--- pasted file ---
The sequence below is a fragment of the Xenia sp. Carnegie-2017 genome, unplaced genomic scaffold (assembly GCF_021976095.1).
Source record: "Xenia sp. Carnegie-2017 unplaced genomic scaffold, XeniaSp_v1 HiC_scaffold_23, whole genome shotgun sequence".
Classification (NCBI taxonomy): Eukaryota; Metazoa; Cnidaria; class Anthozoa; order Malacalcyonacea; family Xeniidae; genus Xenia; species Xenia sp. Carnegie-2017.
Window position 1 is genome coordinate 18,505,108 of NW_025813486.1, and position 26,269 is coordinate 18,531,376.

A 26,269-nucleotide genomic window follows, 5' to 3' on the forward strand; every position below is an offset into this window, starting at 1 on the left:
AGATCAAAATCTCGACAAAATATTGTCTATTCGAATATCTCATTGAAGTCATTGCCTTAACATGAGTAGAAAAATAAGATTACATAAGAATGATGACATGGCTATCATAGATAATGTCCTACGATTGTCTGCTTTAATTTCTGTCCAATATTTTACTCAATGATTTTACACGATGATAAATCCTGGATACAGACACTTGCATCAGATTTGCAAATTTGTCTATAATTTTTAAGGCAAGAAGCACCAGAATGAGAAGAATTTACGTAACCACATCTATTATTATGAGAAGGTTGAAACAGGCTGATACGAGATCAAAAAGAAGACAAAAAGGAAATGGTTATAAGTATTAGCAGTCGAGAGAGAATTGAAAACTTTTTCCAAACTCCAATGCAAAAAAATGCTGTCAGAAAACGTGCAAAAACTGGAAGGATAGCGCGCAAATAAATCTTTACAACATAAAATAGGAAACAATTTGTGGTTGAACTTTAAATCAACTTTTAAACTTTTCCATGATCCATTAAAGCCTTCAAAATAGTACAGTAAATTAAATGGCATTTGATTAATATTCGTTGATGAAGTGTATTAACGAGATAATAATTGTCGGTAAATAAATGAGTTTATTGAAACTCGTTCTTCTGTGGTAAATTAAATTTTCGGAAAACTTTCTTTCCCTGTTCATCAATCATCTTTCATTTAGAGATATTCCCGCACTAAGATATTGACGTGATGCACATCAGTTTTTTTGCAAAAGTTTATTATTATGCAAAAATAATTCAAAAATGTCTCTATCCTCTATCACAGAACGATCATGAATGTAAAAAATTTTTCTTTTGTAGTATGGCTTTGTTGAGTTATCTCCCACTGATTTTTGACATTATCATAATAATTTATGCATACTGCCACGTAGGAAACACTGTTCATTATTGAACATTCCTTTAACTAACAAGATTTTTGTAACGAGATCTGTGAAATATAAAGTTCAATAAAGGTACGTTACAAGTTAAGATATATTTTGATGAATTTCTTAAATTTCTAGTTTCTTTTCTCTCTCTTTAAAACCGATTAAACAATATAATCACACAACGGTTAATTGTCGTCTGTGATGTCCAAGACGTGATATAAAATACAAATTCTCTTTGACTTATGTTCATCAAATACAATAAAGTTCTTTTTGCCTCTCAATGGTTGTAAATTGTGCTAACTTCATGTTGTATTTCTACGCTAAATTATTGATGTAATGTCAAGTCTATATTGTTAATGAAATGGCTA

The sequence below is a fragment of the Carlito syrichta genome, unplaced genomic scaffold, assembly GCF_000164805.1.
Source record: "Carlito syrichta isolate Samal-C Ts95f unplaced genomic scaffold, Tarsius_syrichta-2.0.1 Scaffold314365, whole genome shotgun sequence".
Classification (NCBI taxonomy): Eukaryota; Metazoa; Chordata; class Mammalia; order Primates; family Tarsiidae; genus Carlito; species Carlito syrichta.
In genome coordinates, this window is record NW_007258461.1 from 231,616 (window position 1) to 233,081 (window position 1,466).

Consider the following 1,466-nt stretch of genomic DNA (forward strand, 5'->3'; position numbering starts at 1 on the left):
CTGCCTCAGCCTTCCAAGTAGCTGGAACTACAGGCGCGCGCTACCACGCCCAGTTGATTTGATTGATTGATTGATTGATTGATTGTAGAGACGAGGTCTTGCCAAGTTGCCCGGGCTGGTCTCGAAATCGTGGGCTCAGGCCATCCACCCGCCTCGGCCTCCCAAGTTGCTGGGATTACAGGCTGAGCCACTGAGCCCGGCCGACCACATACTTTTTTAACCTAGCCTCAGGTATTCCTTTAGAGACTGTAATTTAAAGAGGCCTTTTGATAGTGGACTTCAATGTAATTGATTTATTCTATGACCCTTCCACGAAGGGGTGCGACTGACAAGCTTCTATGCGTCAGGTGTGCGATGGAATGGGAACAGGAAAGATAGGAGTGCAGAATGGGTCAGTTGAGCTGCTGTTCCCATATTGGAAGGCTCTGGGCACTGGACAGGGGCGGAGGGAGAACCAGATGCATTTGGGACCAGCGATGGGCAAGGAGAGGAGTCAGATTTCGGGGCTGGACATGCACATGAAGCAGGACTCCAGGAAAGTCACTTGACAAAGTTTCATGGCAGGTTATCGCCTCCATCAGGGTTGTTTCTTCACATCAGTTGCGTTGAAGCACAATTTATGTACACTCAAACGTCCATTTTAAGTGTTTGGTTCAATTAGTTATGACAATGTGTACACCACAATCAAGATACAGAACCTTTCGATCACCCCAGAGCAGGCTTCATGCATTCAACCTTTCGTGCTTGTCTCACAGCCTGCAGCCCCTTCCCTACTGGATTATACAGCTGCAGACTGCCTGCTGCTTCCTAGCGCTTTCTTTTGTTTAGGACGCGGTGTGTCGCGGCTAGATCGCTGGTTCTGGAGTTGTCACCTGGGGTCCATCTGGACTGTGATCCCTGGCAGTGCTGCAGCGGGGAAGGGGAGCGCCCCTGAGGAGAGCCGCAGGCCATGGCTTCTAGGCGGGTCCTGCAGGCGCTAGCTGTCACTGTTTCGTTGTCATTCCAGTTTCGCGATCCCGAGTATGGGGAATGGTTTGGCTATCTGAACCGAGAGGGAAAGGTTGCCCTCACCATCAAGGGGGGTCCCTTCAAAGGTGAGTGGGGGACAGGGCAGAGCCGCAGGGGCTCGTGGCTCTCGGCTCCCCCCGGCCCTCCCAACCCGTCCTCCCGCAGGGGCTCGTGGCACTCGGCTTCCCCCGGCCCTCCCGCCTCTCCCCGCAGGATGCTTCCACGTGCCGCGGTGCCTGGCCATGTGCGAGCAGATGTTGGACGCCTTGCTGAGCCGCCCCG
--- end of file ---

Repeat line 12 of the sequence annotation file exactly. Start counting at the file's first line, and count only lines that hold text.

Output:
CTGCCTCAGCCTTCCAAGTAGCTGGAACTACAGGCGCGCGCTACCACGCCCAGTTGATTTGATTGATTGATTGATTGATTGATTGTAGAGACGAGGTCTTGCCAAGTTGCCCGGGCTGGTCTCGAAATCGTGGGCTCAGGCCATCCACCCGCCTCGGCCTCCCAAGTTGCTGGGATTACAGGCTGAGCCACTGAGCCCGGCCGACCACATACTTTTTTAACCTAGCCTCAGGTATTCCTTTAGAGACTGTAATTTAAAGAGGCCTTTTGATAGTGGACTTCAATGTAATTGATTTATTCTATGACCCTTCCACGAAGGGGTGCGACTGACAAGCTTCTATGCGTCAGGTGTGCGATGGAATGGGAACAGGAAAGATAGGAGTGCAGAATGGGTCAGTTGAGCTGCTGTTCCCATATTGGAAGGCTCTGGGCACTGGACAGGGGCGGAGGGAGAACCAGATGCATTTGGGACCAGCGATGGGCAAGGAGAGGAGTCAGATTTCGGGGCTGGACATGCACATGAAGCAGGACTCCAGGAAAGTCACTTGACAAAGTTTCATGGCAGGTTATCGCCTCCATCAGGGTTGTTTCTTCACATCAGTTGCGTTGAAGCACAATTTATGTACACTCAAACGTCCATTTTAAGTGTTTGGTTCAATTAGTTATGACAATGTGTACACCACAATCAAGATACAGAACCTTTCGATCACCCCAGAGCAGGCTTCATGCATTCAACCTTTCGTGCTTGTCTCACAGCCTGCAGCCCCTTCCCTACTGGATTATACAGCTGCAGACTGCCTGCTGCTTCCTAGCGCTTTCTTTTGTTTAGGACGCGGTGTGTCGCGGCTAGATCGCTGGTTCTGGAGTTGTCACCTGGGGTCCATCTGGACTGTGATCCCTGGCAGTGCTGCAGCGGGGAAGGGGAGCGCCCCTGAGGAGAGCCGCAGGCCATGGCTTCTAGGCGGGTCCTGCAGGCGCTAGCTGTCACTGTTTCGTTGTCATTCCAGTTTCGCGATCCCGAGTATGGGGAATGGTTTGGCTATCTGAACCGAGAGGGAAAGGTTGCCCTCACCATCAAGGGGGGTCCCTTCAAAGGTGAGTGGGGGACAGGGCAGAGCCGCAGGGGCTCGTGGCTCTCGGCTCCCCCCGGCCCTCCCAACCCGTCCTCCCGCAGGGGCTCGTGGCACTCGGCTTCCCCCGGCCCTCCCGCCTCTCCCCGCAGGATGCTTCCACGTGCCGCGGTGCCTGGCCATGTGCGAGCAGATGTTGGACGCCTTGCTGAGCCGCCCCG